Three Nations, 41 Cities: A Look at the United Bid's Potential Hosts
Posted on 7 September 2017 in FIFA
Fourty-one cities are taking the next step towards being a part of the 2026 FIFA World Cup™ by submitting their bids to become Official Host Cities. The candidate cities span diverse geography across three North American nations, and are united in their commitment to the sport and its future. If the United Bid of Canada, Mexico and the United States is selected, at least 12 of these cities could serve as hosts for the historic 2026 tournament, the first-ever to feature 48 teams.
Last month, the United Bid Committee reached out to 44 cities across the continent with an invitation to bid to become hosts. Forty-one have answered the call to be a part of the world’s biggest single-event sporting competition, the FIFA World Cup. Later this Fall, the United Bid Committee will release a shortlist of the cities moving on in the bid process. Their stadiums, infrastructure and more will be held to the highest standards in the Bid Committee’s decision process. Beyond logistics, each city will aim to demonstrate the Bid’s united theme.
Vancouver's BC Place before the FIFA Women’s World Cup Canada 2015™Final
WELCOMING THE WORLD IN VANCOUVER
The most recent FIFA competition on United Bid soil came two summers ago in Canada at the FIFA Women’s World Cup Canada 2015™. The event was an unprecedented success, smashing attendance records throughout its run and cementing soccer as the highest-participation sport in Canada. Nine matches, including the Final, were hosted at Vancouver’s BC Place. The city is the most-recent North American host of the world’s biggest winter sporting event, the Olympic Games, as the Rain City was home to the 2010 Winter Olympics. Now, it’s ready to offer its services for the FIFA World Cup.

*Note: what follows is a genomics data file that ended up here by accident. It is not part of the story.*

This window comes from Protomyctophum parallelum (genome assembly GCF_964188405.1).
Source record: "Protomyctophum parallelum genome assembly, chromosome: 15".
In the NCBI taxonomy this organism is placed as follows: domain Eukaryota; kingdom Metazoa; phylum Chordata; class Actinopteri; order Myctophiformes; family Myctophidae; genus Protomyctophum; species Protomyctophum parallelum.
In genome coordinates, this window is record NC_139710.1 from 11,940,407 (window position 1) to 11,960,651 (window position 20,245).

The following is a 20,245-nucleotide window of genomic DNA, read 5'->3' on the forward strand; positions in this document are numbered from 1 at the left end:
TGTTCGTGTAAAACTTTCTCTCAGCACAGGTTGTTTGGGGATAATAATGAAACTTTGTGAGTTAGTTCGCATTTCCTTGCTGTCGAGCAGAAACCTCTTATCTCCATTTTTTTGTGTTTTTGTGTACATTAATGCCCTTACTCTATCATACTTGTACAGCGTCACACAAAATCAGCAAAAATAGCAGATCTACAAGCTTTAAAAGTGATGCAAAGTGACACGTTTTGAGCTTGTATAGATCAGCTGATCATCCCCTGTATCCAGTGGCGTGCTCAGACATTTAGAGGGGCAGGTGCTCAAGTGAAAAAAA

“Vancouver is perfectly positioned to host this global event as an Olympic city that has proven excellence in accommodating the most popular sporting events in the world,” said Mayor Gregor Robertson, HCBAG United 2026 Honorary Chairperson. “We welcome the opportunity to highlight our diversity within and outside our soccer cultures as the world joins us in celebrating its favorite game.”
The British Columbia city is also prepared for events beyond matches. It hosted the most-successful Fan Zone in FIFA Women’s World Cup history with 135,000 attendees during its 13-day run.
Vancouver is one of Canada’s most diverse cities. Nearly half the population’s mother tongue is a language other than English. Its bid promises inclusion for each individual involved.
“We will continue to support and strengthen soccer in our city and beyond, and to promote the game as a means of transcending culture, politics and social agendas by bringing people together in a shared love for the sport,” said Michelle Collens, Sport Hosting Vancouver Senior Manager. “We are a welcoming community that is as diverse and multicultural as it is united.”
KANSAS CITY, SOCCER CAPITAL OF THE U.S.?
In the U.S. heartland, a bid was never in doubt for Kansas City. KC was one of the first to submit its bid, delivered by hand to New York. The enthusiasm shows how far the city has come in becoming the self-proclaimed “Soccer Capital of America.”
“There’s probably no greater transformation of a city and its support for soccer than what we’ve done here in Kansas City,” said David Ficklin, Sporting KC Vice President of Development. “We’ve got a quarter-billion dollars invested in soccer facilities. We have a professional team at the top of the pyramid of a thriving soccer community that’s growing and building youth field after youth field after youth field.”